A urinalysis is a test used to analyze urine and diagnose possible conditions. This test can be performed in the doctor's office simply by collecting a urine sample from the patient. It can help detect the presence of infection or diseases that may not present with any symptoms.
A urinalysis may be performed as part of a routine medical exam to screen for early signs of illness. A urinalysis may be used to check for the following characteristics:
Urinalysis may also check for the presence of the following, in order to diagnose certain diseases or conditions:
- pH levels
- Red or white blood cells
- Hormone levels-especially during pregnancy
Reasons for Urinalysis
Urinalysis is used to detect various conditions and diseases, some of which may include:
- Urinary tract infection
- Kidney stones
- Kidney disease
- Bladder infections
- High blood pressure
Urinalysis may also be performed to monitor chronic conditions.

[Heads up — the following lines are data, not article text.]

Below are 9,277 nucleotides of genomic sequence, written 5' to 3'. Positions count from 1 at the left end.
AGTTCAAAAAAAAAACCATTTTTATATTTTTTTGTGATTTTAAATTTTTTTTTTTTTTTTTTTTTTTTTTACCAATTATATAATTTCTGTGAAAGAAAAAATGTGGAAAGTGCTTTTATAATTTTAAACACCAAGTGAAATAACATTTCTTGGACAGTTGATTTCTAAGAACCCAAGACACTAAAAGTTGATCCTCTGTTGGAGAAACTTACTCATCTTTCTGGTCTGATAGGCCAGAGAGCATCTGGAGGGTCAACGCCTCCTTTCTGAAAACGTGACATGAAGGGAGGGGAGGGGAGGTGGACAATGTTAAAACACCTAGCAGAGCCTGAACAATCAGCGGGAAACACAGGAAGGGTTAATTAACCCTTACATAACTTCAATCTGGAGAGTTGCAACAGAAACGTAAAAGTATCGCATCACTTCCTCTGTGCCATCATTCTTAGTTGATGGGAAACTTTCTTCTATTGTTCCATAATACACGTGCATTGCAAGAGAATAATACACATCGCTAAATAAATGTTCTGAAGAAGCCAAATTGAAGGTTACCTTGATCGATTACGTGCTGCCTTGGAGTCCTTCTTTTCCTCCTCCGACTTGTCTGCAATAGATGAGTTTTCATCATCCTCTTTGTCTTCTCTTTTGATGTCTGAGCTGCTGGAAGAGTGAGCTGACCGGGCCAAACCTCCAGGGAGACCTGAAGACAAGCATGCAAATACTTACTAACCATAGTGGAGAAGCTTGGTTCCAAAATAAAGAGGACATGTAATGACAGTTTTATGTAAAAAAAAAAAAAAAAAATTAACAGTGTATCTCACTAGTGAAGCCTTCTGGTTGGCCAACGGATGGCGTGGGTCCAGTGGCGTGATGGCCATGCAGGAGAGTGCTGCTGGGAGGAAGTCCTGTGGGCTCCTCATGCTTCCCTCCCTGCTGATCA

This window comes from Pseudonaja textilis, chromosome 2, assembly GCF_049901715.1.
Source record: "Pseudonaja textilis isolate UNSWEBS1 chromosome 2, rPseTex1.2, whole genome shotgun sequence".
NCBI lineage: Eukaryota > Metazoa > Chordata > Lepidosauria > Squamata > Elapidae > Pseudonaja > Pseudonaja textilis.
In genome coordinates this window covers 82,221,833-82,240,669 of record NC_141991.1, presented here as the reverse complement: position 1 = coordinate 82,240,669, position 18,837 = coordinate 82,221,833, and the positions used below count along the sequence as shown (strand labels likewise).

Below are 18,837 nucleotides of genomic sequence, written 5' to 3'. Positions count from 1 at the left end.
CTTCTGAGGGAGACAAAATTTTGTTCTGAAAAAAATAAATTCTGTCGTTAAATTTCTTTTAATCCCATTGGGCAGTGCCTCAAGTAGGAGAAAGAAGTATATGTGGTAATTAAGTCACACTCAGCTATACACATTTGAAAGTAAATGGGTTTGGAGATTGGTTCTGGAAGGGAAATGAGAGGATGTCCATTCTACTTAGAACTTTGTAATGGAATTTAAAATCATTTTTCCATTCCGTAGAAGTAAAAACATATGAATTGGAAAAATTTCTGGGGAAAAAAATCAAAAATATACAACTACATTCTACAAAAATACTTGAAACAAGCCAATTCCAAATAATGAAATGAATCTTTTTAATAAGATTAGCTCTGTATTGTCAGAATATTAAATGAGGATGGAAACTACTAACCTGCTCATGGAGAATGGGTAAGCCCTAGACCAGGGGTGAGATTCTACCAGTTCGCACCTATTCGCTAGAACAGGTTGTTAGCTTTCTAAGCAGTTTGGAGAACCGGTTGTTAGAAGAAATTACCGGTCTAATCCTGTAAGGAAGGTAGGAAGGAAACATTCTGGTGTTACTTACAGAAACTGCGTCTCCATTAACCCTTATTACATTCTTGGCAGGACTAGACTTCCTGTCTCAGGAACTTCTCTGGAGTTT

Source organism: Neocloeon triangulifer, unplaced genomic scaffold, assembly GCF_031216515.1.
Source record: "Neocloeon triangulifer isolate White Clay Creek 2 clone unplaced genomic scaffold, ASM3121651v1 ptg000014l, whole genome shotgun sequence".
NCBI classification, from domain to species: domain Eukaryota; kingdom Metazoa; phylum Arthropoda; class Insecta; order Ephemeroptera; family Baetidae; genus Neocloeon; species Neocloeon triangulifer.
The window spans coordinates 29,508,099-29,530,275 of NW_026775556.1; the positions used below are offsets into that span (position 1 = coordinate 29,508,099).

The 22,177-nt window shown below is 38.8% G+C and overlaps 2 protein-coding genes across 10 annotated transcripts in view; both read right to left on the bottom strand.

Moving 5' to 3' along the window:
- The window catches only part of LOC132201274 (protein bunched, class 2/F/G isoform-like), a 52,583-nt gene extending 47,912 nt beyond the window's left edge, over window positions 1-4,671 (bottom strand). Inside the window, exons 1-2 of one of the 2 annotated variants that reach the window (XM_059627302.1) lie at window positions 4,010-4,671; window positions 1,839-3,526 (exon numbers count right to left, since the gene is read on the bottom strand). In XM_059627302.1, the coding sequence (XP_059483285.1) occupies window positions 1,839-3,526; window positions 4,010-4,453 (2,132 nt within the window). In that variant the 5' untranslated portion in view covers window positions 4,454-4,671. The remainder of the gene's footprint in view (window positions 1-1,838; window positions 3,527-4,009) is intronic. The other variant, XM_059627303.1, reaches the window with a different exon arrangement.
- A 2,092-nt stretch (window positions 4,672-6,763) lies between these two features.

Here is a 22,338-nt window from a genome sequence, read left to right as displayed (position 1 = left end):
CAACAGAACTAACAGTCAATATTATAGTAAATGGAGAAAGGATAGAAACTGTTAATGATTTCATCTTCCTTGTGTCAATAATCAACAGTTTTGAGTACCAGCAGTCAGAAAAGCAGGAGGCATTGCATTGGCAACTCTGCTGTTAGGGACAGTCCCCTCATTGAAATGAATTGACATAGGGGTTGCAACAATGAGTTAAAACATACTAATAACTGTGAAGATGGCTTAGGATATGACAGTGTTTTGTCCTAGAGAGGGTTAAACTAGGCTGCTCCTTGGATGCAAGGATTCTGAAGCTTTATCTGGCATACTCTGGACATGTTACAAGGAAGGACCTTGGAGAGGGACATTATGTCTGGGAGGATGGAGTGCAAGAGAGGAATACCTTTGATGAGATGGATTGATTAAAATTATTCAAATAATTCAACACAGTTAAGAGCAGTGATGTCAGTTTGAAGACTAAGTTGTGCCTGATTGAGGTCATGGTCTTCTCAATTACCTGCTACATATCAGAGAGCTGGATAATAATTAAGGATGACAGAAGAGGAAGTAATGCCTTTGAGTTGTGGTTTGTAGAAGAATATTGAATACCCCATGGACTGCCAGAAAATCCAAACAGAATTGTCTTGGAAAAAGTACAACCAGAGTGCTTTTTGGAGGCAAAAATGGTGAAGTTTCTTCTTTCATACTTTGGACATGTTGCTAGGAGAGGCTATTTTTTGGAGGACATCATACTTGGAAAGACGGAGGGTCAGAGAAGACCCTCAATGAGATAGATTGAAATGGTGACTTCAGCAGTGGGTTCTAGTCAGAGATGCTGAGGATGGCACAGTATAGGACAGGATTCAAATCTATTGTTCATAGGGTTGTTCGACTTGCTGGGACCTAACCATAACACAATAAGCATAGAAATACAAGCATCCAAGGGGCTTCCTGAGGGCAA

Methods of Urinalysis
The mechanics of testing the urine collected in a urinalysis are performed in several different ways.
Dip Stick Tests
A test strip or stick can be dipped into the specimen, providing a color change to signify positive or negative results of specific tests.
A straightforward test that involves a physical observation of the sample which measures physical characteristics of the urine.
A doctor may use the specific gravity of various substances within the urine to determine its composition, usually through the aid of a refractometer.
A sample of urine is examined under a microscope by looking for indications of infection, bacteria, or white blood cells in the urine. It may also be examined for the presence of of glucose, protein and other substances, which can be indicators of certain conditions.
It is important to notify the doctor of any medications or vitamins the patient is currently taking before undergoing a urine analysis. Many forms of medication, vitamins and even foods that are eaten can affect the results of this test.
- National Institutes of Health
- Centers for Disease Control and Prevention
- Eunice Kennedy Shriver National Institute of Child Health and Human Development
- U.S. Department of Health & Human Services
- U.S. National Library of Medicine